Vincent Adams: Engineering Giant
A motor accident several years ago may have cut short a promising cricketing career. Life, however, is full of ironies, and when one door was closed to Vincent Adams another threw itself open for him to step in.
Even as the Guyana twenty/20 cricket team reflects on its failures at the just concluded Champions League tournament in South Africa, a former Guyanese cricketer continues to climb the ladder of success in an entirely different field. In a different life Dr. Vincent Adams was once just another cricket-crazy Linden boy. Times have changed and today he is one of the most respected engineers employed by the United States Government.
For the past three years Dr Adams held down one of the top engineering posts in the Department of Energy, overseeing the operations of the world’s biggest nuclear energy enrichment plant, located in Ohio. He administers the facility on a budget of US$12 billion and a staff of 3000 persons.
When you engage Vincent Adams you are unlikely to think of him as a key player in the most vital sub-sector of the United States energy sector. Vince, as he is known to his friends, is an enduringly humble man whose retention of both the mannerisms and accent of a Guyanese appears deliberate. Perhaps less surprisingly, he is a passionate follower of Caribbean cricket.
If at first you are unable to figure out Dr Adams, perusal of his accomplishments provides an unmistakable measure of the man. He has served, variously, as Site Manager, Portsmouth Uranium Enrichment Plant; Chief Engineer, Savannah River Site Nuclear site; Office Director, US Department of Energy Engineering and Technology; Consultant, International Atomic Energy Agency; Chairman, International Conference On Remediation Of Environment; Chairman, Air and Waste Management Association; Engineer, Amoco Oil Company.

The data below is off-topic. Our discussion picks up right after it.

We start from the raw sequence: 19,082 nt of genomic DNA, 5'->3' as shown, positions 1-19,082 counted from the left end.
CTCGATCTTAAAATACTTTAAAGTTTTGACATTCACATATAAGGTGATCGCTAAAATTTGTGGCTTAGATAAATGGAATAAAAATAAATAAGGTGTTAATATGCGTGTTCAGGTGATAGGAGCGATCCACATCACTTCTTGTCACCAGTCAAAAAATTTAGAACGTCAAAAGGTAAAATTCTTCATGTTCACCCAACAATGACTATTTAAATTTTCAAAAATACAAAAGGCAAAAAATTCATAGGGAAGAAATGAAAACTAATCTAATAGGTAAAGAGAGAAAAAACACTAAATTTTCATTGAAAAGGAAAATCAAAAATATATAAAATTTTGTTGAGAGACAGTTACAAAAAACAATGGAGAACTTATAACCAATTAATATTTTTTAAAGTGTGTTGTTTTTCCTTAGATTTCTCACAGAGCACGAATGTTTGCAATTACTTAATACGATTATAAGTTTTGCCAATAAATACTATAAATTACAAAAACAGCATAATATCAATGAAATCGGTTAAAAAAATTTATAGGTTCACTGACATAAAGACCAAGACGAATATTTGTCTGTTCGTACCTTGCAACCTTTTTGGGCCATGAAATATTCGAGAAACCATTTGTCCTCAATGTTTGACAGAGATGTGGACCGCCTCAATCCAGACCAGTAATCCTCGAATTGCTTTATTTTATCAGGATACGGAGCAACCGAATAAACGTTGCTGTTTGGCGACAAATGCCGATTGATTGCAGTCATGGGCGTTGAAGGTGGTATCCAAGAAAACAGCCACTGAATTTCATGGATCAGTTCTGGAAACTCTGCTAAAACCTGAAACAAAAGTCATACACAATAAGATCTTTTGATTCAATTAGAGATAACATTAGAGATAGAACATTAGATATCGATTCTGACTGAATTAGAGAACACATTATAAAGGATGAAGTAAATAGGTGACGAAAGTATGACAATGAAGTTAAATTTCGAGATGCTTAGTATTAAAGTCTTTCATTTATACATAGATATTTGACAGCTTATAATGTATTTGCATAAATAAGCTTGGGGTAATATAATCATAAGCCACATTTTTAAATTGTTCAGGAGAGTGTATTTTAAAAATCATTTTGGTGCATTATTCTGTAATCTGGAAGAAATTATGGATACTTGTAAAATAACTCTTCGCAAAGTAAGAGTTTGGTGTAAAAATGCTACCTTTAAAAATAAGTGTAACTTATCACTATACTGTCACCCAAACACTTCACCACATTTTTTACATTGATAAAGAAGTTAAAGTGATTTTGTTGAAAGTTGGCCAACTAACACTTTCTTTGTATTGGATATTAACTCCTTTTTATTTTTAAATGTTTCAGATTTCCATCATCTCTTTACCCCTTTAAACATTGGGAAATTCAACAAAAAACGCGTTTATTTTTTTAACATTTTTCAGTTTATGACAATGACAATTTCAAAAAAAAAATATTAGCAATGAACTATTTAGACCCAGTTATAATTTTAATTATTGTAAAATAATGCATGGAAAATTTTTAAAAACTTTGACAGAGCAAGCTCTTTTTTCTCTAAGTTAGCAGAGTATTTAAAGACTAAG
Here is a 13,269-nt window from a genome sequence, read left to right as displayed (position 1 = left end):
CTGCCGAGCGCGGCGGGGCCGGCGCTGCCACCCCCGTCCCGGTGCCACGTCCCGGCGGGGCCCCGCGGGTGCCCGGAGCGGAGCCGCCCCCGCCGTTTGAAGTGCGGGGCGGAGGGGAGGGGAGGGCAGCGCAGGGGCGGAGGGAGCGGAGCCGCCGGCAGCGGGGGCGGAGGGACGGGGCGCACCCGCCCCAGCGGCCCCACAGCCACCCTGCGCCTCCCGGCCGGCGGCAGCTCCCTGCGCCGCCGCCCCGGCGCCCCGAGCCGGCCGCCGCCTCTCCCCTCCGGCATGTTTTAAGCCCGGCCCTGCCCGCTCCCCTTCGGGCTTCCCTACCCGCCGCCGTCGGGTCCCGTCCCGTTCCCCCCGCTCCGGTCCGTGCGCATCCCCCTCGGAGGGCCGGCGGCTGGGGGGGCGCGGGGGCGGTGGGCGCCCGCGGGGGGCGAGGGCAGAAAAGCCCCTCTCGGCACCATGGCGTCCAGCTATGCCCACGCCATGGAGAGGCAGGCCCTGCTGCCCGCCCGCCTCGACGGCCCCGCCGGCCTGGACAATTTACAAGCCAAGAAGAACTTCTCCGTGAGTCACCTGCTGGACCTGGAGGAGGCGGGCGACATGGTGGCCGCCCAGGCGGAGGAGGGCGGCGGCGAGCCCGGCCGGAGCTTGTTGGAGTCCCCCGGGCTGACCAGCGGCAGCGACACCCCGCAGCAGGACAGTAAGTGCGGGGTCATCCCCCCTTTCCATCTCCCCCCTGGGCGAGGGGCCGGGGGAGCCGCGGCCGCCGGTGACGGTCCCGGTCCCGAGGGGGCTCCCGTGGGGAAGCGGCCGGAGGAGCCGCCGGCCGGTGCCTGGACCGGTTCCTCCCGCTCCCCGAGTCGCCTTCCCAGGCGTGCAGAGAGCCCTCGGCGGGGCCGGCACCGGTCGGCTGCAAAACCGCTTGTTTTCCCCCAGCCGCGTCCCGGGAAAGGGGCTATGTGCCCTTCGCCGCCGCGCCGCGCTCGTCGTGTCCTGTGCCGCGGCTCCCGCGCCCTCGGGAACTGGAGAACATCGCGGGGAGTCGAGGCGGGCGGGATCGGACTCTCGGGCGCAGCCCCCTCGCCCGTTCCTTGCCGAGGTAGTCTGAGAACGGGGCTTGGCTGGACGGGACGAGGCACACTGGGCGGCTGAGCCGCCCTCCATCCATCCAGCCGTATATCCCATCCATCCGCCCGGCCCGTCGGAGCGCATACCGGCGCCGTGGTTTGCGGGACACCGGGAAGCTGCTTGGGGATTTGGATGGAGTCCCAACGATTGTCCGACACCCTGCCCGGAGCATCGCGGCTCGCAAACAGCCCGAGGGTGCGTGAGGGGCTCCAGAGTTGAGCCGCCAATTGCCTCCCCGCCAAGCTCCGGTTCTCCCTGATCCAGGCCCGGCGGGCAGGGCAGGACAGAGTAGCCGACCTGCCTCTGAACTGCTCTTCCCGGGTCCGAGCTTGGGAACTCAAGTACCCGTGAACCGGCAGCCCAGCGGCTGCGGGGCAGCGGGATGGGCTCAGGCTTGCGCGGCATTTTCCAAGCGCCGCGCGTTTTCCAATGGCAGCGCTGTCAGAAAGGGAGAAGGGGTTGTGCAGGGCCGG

There is also the small matter, of his Bachelor’s, Masters and an exemplary career of academic excellence and service to the United States energy sector.
At the Portsmouth Uranium Enrichment Plant, Dr Adams is responsible for developing new technology for the enrichment of uranium fuels for nuclear energy reactors and nuclear weapons. “There are a number of such nuclear energy operations around the world, but here at Portsmouth it is the biggest and most sophisticated,” he says. “You can imagine the high levels of security it entails.” The site, he says, is twice the island of Barbados and some of the buildings measure a mile in length.
In acquiring his first appointment with the Department of Energy as Office Director, he was selected from a field of several thousand applicants, eventually reduced to twenty who were assessed for two years on special projects. Having been judged the top performer in the group Dr Adams became Senior Executive Service, a position which made him the highest serving Guyanese employee ever in the United States government.
There he was charged with protecting the United States water resources from contamination from its nuclear and other energy activities and ensuring the safety of the environment.
At Amoco, he helped improve the technology associated with the extraction of oil from rock. His contribution helped doubled oil extraction from 20%, an accomplishment from which the global oil industry now benefits.
As consultant to the Austria-based International Atomic Energy Agency (IAEA), comprising representatives of more than 55 countries, his contribution led to his selection as Chairman of the Remediation Conference held earlier this year.
A typical month in Dr Adams schedule includes travels around the world from Europe to South America and around the United States. Remarkably he still finds the time to visit Guyana, every year, in his capacity as Chairman of Linden Fund, a US-based charity organization which donates medical and education supplies and equipment to needy residents from the mining town.
Adams concedes that his enduringly Guyanese accent baffles those influential US and international executives with whom he interfaces in the course of his work. “But they all respect authority. Once you are capable enough to attain top positions, they view you for what you are and where you are from,” he explains.
Many years ago Jamaican reggae star Jimmy Cliff made a hit tune titled “Hard Road To Travel.” He may well have been reflecting on Adams’ rags to riches story, his progress from poor Linden boy to top technocrat in the United States government. Apart from not being born with a “silver spoon in mouth”